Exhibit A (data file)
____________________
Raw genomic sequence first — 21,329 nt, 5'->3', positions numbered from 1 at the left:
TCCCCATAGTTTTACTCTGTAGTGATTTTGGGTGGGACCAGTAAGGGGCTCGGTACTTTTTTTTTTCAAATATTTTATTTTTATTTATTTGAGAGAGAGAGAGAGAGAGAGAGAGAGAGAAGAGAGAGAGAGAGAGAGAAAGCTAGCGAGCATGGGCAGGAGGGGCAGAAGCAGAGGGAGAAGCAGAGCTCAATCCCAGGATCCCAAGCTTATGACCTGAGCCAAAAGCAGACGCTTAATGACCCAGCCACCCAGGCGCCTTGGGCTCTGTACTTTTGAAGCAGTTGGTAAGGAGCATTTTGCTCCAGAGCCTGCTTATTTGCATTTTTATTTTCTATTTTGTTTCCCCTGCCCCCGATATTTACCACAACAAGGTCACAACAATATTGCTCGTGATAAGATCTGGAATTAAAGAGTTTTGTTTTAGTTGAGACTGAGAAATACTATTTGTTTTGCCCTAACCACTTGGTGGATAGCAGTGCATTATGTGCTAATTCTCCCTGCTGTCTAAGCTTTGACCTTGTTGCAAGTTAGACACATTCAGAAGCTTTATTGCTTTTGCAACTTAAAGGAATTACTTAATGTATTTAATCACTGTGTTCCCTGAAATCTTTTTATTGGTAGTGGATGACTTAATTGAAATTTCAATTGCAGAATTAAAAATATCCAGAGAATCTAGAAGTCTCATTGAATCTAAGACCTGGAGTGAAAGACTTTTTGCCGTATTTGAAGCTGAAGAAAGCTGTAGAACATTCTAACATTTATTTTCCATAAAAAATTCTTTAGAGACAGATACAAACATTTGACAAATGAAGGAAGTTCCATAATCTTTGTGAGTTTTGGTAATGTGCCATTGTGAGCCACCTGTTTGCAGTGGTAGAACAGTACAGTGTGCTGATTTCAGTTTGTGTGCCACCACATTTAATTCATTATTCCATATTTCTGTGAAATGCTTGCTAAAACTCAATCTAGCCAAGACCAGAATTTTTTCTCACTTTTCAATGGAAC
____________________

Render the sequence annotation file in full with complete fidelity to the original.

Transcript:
Raw genomic sequence first — 21,329 nt, 5'->3', positions numbered from 1 at the left:
TCCCCATAGTTTTACTCTGTAGTGATTTTGGGTGGGACCAGTAAGGGGCTCGGTACTTTTTTTTTTCAAATATTTTATTTTTATTTATTTGAGAGAGAGAGAGAGAGAGAGAGAGAGAGAAGAGAGAGAGAGAGAGAGAAAGCTAGCGAGCATGGGCAGGAGGGGCAGAAGCAGAGGGAGAAGCAGAGCTCAATCCCAGGATCCCAAGCTTATGACCTGAGCCAAAAGCAGACGCTTAATGACCCAGCCACCCAGGCGCCTTGGGCTCTGTACTTTTGAAGCAGTTGGTAAGGAGCATTTTGCTCCAGAGCCTGCTTATTTGCATTTTTATTTTCTATTTTGTTTCCCCTGCCCCCGATATTTACCACAACAAGGTCACAACAATATTGCTCGTGATAAGATCTGGAATTAAAGAGTTTTGTTTTAGTTGAGACTGAGAAATACTATTTGTTTTGCCCTAACCACTTGGTGGATAGCAGTGCATTATGTGCTAATTCTCCCTGCTGTCTAAGCTTTGACCTTGTTGCAAGTTAGACACATTCAGAAGCTTTATTGCTTTTGCAACTTAAAGGAATTACTTAATGTATTTAATCACTGTGTTCCCTGAAATCTTTTTATTGGTAGTGGATGACTTAATTGAAATTTCAATTGCAGAATTAAAAATATCCAGAGAATCTAGAAGTCTCATTGAATCTAAGACCTGGAGTGAAAGACTTTTTGCCGTATTTGAAGCTGAAGAAAGCTGTAGAACATTCTAACATTTATTTTCCATAAAAAATTCTTTAGAGACAGATACAAACATTTGACAAATGAAGGAAGTTCCATAATCTTTGTGAGTTTTGGTAATGTGCCATTGTGAGCCACCTGTTTGCAGTGGTAGAACAGTACAGTGTGCTGATTTCAGTTTGTGTGCCACCACATTTAATTCATTATTCCATATTTCTGTGAAATGCTTGCTAAAACTCAATCTAGCCAAGACCAGAATTTTTTCTCACTTTTCAATGGAAC